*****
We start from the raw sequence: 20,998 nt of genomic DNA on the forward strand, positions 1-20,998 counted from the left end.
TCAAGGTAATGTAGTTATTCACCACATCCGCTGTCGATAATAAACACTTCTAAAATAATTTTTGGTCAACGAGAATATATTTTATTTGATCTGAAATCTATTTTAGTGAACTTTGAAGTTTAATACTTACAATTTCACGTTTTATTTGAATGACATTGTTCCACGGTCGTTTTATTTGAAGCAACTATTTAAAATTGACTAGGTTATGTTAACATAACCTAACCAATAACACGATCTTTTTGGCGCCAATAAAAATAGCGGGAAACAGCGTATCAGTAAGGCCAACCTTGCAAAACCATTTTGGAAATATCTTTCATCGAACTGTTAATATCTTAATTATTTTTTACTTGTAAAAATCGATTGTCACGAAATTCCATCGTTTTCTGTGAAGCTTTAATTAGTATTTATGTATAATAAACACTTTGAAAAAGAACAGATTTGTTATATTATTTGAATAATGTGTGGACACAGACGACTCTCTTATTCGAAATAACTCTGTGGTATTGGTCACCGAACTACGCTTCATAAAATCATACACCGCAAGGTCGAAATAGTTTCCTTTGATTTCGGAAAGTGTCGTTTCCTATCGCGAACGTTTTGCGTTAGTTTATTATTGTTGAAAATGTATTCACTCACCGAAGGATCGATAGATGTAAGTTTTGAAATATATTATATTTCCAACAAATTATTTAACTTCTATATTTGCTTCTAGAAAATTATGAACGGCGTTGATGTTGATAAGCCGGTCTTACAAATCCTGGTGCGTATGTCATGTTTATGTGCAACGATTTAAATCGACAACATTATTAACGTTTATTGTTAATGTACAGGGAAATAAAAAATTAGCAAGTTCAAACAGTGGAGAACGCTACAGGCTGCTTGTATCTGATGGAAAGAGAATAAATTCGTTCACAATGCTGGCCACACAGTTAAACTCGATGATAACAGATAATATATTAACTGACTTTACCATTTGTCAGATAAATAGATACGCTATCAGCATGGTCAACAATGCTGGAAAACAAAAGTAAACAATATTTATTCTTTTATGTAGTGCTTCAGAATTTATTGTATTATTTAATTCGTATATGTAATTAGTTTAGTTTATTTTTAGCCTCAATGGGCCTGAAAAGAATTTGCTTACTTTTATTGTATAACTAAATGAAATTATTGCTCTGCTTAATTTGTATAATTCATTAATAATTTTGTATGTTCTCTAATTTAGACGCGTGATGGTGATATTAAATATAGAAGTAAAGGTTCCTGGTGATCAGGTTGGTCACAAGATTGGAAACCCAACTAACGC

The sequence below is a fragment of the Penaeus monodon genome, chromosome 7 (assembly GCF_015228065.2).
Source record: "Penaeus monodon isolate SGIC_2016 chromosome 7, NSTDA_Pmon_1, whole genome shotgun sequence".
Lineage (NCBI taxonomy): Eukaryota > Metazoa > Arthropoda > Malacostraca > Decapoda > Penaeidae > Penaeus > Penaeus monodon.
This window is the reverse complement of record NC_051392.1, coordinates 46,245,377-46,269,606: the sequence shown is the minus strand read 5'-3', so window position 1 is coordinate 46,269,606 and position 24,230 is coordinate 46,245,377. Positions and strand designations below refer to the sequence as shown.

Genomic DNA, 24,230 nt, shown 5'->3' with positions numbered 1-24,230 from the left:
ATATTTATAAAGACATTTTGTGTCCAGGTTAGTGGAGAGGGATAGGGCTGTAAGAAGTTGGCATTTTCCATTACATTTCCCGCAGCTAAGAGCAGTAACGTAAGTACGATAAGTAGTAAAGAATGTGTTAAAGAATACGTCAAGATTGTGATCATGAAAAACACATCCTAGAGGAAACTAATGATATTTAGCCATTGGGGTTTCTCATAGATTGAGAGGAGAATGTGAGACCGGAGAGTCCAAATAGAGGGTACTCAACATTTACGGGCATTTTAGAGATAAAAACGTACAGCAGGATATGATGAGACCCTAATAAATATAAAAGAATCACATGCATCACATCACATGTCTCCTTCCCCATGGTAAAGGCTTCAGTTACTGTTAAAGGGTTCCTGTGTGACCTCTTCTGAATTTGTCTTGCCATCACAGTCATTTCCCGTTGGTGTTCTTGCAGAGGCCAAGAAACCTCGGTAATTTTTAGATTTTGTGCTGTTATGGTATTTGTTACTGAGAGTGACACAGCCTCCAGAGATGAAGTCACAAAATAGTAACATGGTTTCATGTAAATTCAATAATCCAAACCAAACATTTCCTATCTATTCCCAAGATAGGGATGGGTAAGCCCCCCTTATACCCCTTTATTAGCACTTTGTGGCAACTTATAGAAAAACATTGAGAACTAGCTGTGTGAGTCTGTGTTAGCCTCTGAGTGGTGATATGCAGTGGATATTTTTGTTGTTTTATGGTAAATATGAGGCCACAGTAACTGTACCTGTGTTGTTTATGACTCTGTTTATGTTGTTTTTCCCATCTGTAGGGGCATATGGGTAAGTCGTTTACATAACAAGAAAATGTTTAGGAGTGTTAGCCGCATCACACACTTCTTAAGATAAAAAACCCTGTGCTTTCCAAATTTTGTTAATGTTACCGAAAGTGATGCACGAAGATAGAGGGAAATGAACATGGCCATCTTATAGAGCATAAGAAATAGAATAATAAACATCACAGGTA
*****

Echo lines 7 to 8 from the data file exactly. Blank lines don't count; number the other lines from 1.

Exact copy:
Genomic DNA, 24,230 nt, shown 5'->3' with positions numbered 1-24,230 from the left:
ATATTTATAAAGACATTTTGTGTCCAGGTTAGTGGAGAGGGATAGGGCTGTAAGAAGTTGGCATTTTCCATTACATTTCCCGCAGCTAAGAGCAGTAACGTAAGTACGATAAGTAGTAAAGAATGTGTTAAAGAATACGTCAAGATTGTGATCATGAAAAACACATCCTAGAGGAAACTAATGATATTTAGCCATTGGGGTTTCTCATAGATTGAGAGGAGAATGTGAGACCGGAGAGTCCAAATAGAGGGTACTCAACATTTACGGGCATTTTAGAGATAAAAACGTACAGCAGGATATGATGAGACCCTAATAAATATAAAAGAATCACATGCATCACATCACATGTCTCCTTCCCCATGGTAAAGGCTTCAGTTACTGTTAAAGGGTTCCTGTGTGACCTCTTCTGAATTTGTCTTGCCATCACAGTCATTTCCCGTTGGTGTTCTTGCAGAGGCCAAGAAACCTCGGTAATTTTTAGATTTTGTGCTGTTATGGTATTTGTTACTGAGAGTGACACAGCCTCCAGAGATGAAGTCACAAAATAGTAACATGGTTTCATGTAAATTCAATAATCCAAACCAAACATTTCCTATCTATTCCCAAGATAGGGATGGGTAAGCCCCCCTTATACCCCTTTATTAGCACTTTGTGGCAACTTATAGAAAAACATTGAGAACTAGCTGTGTGAGTCTGTGTTAGCCTCTGAGTGGTGATATGCAGTGGATATTTTTGTTGTTTTATGGTAAATATGAGGCCACAGTAACTGTACCTGTGTTGTTTATGACTCTGTTTATGTTGTTTTTCCCATCTGTAGGGGCATATGGGTAAGTCGTTTACATAACAAGAAAATGTTTAGGAGTGTTAGCCGCATCACACACTTCTTAAGATAAAAAACCCTGTGCTTTCCAAATTTTGTTAATGTTACCGAAAGTGATGCACGAAGATAGAGGGAAATGAACATGGCCATCTTATAGAGCATAAGAAATAGAATAATAAACATCACAGGTA